Queen’s speech debate: Corbyn castigates ‘out of ideas’ government
Jeremy Corbyn criticises Theresa May’s ‘threadbare’ legislative programme – video
Theresa May’s muted reception in the House of Commons after the Queen’s speech drew sharp contrast with roars of approval from opposition benches for Jeremy Corbyn, though Tory MPs tore into the Labour leader for the party’s position on Brexit.
The tone in the House of Commons chamber after the Queen’s speech chimed with the changing balance of power in the Commons, with a low-key prime minister repeatedly giving way for contributions from others and apologising for the government’s response to the Grenfell Tower fire.
May said the official response to the west London blaze, which killed at least 79 people, was not good enough. “As prime minister I apologise for that failure, and as prime minister I’ve taken responsibility for doing what we can to put things right,” she said.
Corbyn, in contrast, was more loudly cheered by his backbenchers than was usual before the election. They saw him soundly castigate what be called “a government that has lost its majority and apparently run out of ideas altogether”.
The traditional debate format saw formalities begin with two addresses from backbenchers rather than May or Corbyn – speeches that took in both serious matters and carefully written one-liners.
Opening the debate, Ricard Benyon, the Conservative MP chosen to move the loyal address, noted the legacy of Jo Cox and called for greater cross-party consensus in parliament in a speech that also included a series of self-deprecating jokes.
Benyon, the MP for Newbury and one of the wealthiest MPs, mocked his affluent constituency, saying: “Deprivation in west Berkshire is when Waitrose runs out of balsamic vinegar.” He also joked that having ousted an old Etonian Lib Dem out of the Newbury seat “some members consider me a working class hero”.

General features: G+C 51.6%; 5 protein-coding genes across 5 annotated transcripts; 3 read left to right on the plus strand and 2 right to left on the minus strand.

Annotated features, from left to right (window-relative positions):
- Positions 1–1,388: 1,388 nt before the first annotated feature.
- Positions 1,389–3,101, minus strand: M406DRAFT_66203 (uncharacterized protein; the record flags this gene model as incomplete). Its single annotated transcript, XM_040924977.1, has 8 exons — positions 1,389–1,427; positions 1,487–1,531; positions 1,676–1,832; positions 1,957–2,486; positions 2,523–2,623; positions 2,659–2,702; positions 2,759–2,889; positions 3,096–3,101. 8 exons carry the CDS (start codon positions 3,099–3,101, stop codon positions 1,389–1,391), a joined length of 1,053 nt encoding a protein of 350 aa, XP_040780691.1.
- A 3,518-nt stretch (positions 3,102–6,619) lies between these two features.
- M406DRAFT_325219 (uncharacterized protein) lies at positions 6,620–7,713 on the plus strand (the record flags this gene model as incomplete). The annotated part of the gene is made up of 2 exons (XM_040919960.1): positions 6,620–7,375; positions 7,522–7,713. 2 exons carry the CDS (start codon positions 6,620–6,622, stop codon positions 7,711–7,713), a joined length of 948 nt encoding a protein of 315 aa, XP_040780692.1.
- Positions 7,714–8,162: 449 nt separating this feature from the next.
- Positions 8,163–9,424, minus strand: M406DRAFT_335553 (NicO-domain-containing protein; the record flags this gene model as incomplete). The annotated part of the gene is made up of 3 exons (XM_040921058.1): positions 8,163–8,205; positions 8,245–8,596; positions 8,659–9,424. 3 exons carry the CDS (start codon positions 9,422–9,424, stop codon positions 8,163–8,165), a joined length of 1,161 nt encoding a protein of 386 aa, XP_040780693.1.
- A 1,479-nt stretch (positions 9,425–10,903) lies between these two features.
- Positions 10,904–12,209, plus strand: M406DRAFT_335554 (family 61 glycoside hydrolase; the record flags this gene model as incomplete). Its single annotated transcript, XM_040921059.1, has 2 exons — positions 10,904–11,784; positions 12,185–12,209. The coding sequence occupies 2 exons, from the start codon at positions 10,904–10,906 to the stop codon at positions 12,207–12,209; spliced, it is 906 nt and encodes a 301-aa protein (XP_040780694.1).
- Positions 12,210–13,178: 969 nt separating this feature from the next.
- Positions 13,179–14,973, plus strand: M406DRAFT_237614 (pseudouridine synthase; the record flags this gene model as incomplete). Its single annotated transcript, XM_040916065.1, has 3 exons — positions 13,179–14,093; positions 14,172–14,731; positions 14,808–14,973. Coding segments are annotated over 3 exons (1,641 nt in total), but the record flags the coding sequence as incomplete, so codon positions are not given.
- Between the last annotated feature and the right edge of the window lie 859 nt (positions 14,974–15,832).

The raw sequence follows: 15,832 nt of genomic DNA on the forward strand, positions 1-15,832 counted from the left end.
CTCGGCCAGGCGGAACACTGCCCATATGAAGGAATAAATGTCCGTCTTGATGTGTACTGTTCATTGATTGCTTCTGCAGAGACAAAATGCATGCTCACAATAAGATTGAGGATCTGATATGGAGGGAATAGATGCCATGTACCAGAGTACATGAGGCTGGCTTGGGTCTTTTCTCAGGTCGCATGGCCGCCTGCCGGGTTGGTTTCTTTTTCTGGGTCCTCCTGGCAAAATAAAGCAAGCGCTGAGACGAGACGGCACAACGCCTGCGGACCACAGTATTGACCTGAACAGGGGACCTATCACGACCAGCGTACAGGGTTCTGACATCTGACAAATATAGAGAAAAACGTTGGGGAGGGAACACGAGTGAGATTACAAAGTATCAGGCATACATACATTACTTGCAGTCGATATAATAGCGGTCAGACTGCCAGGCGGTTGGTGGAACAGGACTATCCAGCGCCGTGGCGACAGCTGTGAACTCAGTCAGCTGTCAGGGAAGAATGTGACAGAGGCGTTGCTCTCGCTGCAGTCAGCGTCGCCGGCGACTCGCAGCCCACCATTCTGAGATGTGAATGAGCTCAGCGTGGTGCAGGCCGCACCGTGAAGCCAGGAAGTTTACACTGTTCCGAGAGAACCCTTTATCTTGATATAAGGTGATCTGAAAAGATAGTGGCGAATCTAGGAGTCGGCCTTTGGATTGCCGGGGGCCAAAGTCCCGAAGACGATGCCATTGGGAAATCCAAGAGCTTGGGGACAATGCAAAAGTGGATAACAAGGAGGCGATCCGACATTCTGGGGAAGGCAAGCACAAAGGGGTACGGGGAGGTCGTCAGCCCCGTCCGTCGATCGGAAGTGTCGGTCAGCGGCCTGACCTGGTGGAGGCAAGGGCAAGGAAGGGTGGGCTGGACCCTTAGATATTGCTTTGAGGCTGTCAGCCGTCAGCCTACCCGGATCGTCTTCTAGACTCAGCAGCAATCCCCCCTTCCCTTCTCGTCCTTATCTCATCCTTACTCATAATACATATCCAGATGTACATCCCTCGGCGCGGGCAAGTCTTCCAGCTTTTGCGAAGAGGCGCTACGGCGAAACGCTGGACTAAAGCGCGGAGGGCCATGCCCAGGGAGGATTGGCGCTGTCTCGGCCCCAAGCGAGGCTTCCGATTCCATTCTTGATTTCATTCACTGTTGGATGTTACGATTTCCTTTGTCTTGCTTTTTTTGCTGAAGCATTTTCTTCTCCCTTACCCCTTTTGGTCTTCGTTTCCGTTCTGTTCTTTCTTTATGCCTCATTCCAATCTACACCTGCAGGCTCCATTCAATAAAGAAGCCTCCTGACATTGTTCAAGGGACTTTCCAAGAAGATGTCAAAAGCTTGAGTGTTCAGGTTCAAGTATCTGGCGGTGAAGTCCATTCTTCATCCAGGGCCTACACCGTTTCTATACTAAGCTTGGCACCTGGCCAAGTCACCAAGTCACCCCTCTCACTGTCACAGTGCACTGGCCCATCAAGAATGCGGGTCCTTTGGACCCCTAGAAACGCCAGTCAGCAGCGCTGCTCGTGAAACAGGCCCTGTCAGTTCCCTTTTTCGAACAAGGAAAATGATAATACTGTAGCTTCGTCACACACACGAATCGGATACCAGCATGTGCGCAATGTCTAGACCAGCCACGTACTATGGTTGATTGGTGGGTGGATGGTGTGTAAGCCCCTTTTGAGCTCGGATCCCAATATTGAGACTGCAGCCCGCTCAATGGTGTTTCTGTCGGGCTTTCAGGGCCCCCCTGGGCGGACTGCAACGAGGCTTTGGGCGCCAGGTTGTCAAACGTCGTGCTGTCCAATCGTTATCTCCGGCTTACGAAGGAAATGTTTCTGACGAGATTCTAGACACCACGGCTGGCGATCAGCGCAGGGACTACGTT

May apologises for government response to Grenfell Tower fire – video
He was seconded by Kwasi Kwarteng, who joked about the difficulties of forming a government, which he said were detailed in the “highly objective, scrupulously fair pages of the Evening Standard” – edited by the former chancellor George Osborne, one of May’s harshest critics.
Corbyn’s speech, which lasted over half an hour, saw the Labour leader call repeatedly for an end to austerity and higher pay for public sector workers as he presented his party as “a government in waiting”.
While at times mocking May – several times he referred to lengthy talks with the Democratic Unionists as a “coalition of chaos” – Corbyn also took interventions from several Labour MPs to discuss fire safety in tower blocks in the wake of the Grenfell Tower fire.
During his speech Conservative backbenchers shouted at Corbyn to take more interventions from MPs. Those who were given a chance to speak tackled Corbyn on his party’s attitude to Brexit, challenging Labour to rule out a second referendum, which he said he had already done.
During May’s speech, Labour MPs heckled the prime minister with shouts of “resign”. Labour’s Kevin Brennan called May the “interim prime minister”, asking how she could negotiate Brexit with the EU if she could not clinch a confidence and supply agreement with 10 DUP MPs to acquire a majority.
Though he took far fewer interventions, Corbyn was also disrupted by Tory backbenchers, including Jacob Rees-Mogg, who raised a point of order with the Speaker, John Bercow, about the length of the Labour leader’s speech.
“He said about 10 minutes ago ‘in conclusion’,’” Rees-Mogg joked. “I fear as time goes past he may be in danger of inadvertently having misled the House.”
The jibe earned Rees-Mogg a rap from Bercow, who said it was not disorderly conduct by Corbyn.